Being Selectively Correct

Protesters confronting each other this weekend in Charlottesville, Va., may have been in the wrong place. Their demonstrations, both pro and con, were focused on a statue of Confederate Gen. Robert E. Lee in a city park.

Charlottesville officials have decided the statue has to go. Like those in many other Southern communities, they have decided the monument is unacceptable. Lee fought for a cause centered on keeping slavery alive on our continent, after all.

Among protesters supporting removal were University of Virginia students and, no doubt, some faculty.

What if they could remove the statue of a man who was one of the key figures in a movement that perpetuated slavery here 30 years longer than might have been the case otherwise?

It isn’t going to happen, of course. Thomas Jefferson helped found UVA. They’re not going to pull the statue of him off campus.

Yet Jefferson’s efforts helped keep slavery legal here until 1863, when Abraham Lincoln issued the Emancipation Proclamation.

The politically correct crowd is extraordinarily selective in their outrage, as well as their understanding of history. One wonders how many of the UVA students — or, for that matter, their professors — have stopped to realize that when Jefferson and the other Founders broke away from Great Britain, they were prolonging the life of the “peculiar institution.”

In 1807, Great Britain banned the slave trade. When that didn’t eliminate human bondage, the British enacted the Slavery Abolition Act in 1833. It outlawed the practice throughout the British Empire — a full three decades before Lincoln acted.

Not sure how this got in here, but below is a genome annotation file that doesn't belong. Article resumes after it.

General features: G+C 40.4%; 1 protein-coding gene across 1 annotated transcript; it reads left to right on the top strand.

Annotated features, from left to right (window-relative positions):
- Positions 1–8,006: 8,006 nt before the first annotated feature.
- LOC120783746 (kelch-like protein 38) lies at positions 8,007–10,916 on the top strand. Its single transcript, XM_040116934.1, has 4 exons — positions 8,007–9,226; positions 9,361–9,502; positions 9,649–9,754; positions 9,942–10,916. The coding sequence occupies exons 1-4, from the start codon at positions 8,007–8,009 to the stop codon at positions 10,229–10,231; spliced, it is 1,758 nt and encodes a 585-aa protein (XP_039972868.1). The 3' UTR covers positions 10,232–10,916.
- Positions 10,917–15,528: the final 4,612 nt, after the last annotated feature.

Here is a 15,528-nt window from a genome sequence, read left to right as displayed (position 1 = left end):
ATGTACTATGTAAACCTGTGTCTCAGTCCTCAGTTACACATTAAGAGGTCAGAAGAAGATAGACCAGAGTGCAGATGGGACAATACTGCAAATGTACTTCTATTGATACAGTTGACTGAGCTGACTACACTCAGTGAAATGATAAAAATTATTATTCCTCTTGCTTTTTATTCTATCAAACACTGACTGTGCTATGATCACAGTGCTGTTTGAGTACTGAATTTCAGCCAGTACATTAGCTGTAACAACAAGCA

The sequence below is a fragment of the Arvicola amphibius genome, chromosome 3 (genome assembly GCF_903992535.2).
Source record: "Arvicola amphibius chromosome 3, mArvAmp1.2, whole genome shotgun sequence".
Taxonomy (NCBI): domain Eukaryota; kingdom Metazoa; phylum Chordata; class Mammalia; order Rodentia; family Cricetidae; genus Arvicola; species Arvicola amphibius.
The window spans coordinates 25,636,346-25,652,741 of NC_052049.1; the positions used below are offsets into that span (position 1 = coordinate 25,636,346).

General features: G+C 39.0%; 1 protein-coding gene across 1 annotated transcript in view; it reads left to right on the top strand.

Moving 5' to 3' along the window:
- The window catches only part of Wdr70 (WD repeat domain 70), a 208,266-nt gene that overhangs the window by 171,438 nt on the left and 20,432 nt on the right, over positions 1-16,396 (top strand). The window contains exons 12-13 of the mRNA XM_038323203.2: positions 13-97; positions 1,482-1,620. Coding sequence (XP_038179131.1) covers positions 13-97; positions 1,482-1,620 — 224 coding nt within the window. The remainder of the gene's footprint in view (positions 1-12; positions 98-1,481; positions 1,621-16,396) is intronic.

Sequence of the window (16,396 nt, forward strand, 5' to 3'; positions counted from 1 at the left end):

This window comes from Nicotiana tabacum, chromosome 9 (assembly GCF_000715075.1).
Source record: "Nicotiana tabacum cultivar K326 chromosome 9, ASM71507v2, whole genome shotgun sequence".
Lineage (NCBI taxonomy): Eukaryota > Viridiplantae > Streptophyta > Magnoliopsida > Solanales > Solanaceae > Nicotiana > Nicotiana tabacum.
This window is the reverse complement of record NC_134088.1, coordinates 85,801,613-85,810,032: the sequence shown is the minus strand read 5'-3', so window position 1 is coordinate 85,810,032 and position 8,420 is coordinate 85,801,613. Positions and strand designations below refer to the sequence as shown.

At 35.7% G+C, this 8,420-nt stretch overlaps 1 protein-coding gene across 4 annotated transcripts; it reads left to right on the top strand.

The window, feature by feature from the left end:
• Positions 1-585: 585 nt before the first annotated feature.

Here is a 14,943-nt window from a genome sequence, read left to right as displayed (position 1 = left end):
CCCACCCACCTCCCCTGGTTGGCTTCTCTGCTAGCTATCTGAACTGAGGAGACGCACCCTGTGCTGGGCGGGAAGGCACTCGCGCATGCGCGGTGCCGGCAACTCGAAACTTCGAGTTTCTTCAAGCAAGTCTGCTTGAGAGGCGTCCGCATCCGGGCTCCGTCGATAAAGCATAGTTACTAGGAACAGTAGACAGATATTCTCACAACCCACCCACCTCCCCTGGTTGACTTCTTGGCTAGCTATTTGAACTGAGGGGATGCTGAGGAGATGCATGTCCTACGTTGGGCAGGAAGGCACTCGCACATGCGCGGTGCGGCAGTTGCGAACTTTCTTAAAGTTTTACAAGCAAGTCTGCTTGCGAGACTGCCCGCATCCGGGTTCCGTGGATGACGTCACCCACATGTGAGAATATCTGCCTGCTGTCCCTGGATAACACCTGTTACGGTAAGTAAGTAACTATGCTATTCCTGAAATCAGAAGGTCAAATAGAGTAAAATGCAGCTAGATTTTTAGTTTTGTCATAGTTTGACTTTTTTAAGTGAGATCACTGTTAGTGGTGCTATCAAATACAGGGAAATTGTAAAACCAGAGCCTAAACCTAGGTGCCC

Had Jefferson and the others not insisted on separation, there might have been no slavery to fight about in 1861.

Jefferson’s defenders will argue he favored abolition. Well, yes, but we also know he owned slaves and, in a very important way, mistreated at least one of them. That would be Sally Hemings.

Many others have pointed out the hypocrisy of tearing down statues of Confederate leaders while ignoring the sins of others.

Let’s get one thing about that out of the way: Confederate soldiers, from private on up to general, were some of the most courageous, dedicated and, in a way, patriotic people in our history. Unfortunately, they were fighting for a really lousy cause.

But many didn’t see themselves as defending slavery. They believed they were fighting for liberty and to defend their home states.

After the war, many, including Lee, became defenders of the rights of black Americans.

Shouldn’t all that be taken into account, too?

And here’s the thing: It’s one thing to tear down statues of leaders such as Lee and Confederate President Jefferson Davis. But what about the statues, hundreds of them, of private Confederate soldiers that stand in many communities as memorials to the bravery of men from those towns and counties?

Do they, too, have to go?

It is important that we as Americans make it clear we have no tolerance for bigotry and discrimination in any way. But our intellectually dishonest way of demonstrating that is no more acceptable than excusing some slaveholders because, well, they treated their slaves kindly.

Except in one regard.

Myer can be reached at:


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